Huber v. Wal-Mart Stores, Inc.
Timothy M McDonald
Webster University: HRMG 5700 QA Spring II, 2015
Huber v. Wal-Mart Stores, Inc. Case Summary
Pam Huber sustained a permanent injury that would not allow her to perform the essential functions of her position as an order filler. Huber asked for a reasonable accommodation in the form of taking a vacant position as a router. Both Huber and Wal-Mart agreed that the position was vacant and equivalent. Wal-Mart did not automatically assign Huber to the position instead allowing her to compete for the position within Wal-Mart’s bet qualified employee for the position policy. Ultimately Wal-Mart chose a different candidate for the router position and Huber was assigned a different position at a different facility for considerably less wage per hour. Huber filed suit under the American with Disability Act (ADA), claiming that Wal-Mart should have automatically give her the router position as part of a reasonable accommodation. (Twomey, 2013). The courts found that although a prima facie case was present the plaintiff was able to provide "'legitimate, non-discriminatory reason” (VersusLaw, 2007) Johnson, who made the hiring decision, decided to hire Cruikshank because of her personal qualities, which included an excellent overall performance record, "a very positive can-do attitude," that she was a "team player," and because she demonstrated initiative and seemed able to handle new responsibilities. Johnson preferred Cruikshank to plaintiff because plaintiff was not as able to work independently, and he wanted "the candidate who best demonstrated the ability to make these decisions on her own without requiring large amounts of guidance from me. Age, Johnson claims, was not a consideration in his hiring decision. (VersusLaw, 2007)
Case Question 1
Pam Huber sustained a permanent injury while working for Wal-Mart and could no longer perform her order filler job. The parties agreed that she was qualified for the vacant router position, possessing the required skill, education, experience, and training. The ADA requires reasonable accommodation, including “reassignment to vacant position.” Do you believe the quoted reassignment language means something more than allowing her to compete equally with all other candidates for this vacant position? Explain. (Twomey, 2013) Well the courts are split on this issue, and this particular case was ultimately settled out of court, but we see the Tenth Circuit sating that to allow someone to imply apply to an open position just like anyone without an accommodation seems out of place with the law. Why then is the law needed. The Tenth Circuit in Smith v. Midland Brake, Inc., 180 F.3d 1154, 1164-65 (10th Cir.1999) (en banc), stated: [I]f the reassignment language merely requires employers to consider on an equal basis with all other applicants an otherwise qualified existing employee with a disability for reassignment to a vacant position, that language would add nothing to the obligation not to discriminate, and would thereby be redundant․ Thus, the reassignment obligation must mean something more than merely allowing a disabled person to compete equally with the rest of the world for a vacant position. (Thomson Reuters, 2007) The Eighth district court stated in Huber that Wal-Mart was not required to do more than allow her to apply to an open position, allowing the most qualified person to be placed in the open position regardless of any accommodation needed. I believe that as an accommodation Huber was qualified and should have been placed. The attitude and abilities to accomplish work on her own are performance issues and should be dealt with in that manner. The language of allow the accommodated person to apply for open positions just like anyone else seems like a big fat nothing, big woo you can apply just like anyone else. Why bother.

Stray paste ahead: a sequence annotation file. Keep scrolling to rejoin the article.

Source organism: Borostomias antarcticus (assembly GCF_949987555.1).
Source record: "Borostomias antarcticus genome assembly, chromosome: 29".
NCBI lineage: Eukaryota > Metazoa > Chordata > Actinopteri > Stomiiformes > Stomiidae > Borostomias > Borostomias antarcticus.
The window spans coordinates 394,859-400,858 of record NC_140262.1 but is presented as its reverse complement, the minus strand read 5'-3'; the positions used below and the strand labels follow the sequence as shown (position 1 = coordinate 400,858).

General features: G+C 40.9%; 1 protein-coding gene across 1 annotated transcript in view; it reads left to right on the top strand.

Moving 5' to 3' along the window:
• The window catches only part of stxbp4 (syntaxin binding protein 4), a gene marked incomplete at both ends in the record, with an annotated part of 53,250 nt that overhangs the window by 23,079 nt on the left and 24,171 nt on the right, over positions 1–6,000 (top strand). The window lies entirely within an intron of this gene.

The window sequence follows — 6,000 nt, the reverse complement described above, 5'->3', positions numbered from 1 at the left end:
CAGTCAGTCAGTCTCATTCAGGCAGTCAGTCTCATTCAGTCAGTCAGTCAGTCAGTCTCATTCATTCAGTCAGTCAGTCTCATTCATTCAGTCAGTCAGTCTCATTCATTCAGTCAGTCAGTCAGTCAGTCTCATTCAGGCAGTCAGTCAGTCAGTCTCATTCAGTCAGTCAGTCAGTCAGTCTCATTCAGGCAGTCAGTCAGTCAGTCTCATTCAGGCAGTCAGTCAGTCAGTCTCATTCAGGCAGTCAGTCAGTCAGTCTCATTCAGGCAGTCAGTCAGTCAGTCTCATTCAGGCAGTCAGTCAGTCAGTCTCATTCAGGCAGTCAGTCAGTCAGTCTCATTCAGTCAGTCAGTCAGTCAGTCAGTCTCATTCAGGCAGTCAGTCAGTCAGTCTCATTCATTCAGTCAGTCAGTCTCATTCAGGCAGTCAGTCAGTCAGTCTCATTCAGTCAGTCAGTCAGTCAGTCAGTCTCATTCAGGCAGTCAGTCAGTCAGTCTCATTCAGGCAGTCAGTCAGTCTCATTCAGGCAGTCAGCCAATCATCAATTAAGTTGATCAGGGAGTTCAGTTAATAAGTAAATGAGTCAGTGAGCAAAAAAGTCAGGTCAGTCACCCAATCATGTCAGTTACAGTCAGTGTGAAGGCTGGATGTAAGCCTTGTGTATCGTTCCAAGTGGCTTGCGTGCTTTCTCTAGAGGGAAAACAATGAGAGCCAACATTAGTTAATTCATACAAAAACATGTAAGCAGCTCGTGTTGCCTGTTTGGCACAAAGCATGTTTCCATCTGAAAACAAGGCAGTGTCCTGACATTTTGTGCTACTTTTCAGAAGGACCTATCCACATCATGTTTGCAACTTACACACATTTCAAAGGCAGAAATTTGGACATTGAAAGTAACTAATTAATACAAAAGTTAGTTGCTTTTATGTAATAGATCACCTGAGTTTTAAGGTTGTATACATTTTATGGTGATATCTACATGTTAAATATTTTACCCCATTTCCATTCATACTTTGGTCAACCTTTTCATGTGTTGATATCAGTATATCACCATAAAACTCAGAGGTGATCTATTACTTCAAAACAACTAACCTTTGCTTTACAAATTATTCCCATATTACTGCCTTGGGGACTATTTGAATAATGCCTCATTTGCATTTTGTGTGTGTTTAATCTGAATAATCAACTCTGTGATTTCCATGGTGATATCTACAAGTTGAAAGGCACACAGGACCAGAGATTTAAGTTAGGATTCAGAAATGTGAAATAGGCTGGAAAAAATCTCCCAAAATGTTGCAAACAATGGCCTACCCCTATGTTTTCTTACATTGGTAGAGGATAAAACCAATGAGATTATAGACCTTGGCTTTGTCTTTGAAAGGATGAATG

Case Question 2
Comment on the court’s statement “Wal-Mart reasonably accommodated...
Bibliography: Thomson Reuters. (2007, May 30). Huber v. Wal-Mart Stores, Inc. . Retrieved from FindLaw: http://caselaw.findlaw.com/us-8th-circuit/1289819.html
Twomey, D. P. (2013). Procedures and Remedies. In Labor & Employment Law: Text & Cases ( Fifteenth ed.). Mason, Ohio: Soth-Western; Cengage Learning.
VersusLaw. (2007, Febuary 28). Zippittelli v. J.C. Penney Co. . Retrieved from Find A Case: http://pa.findacase.com/research/wfrmDocViewer.aspx/xq/fac.20070228_0000245.MPA.htm/qx
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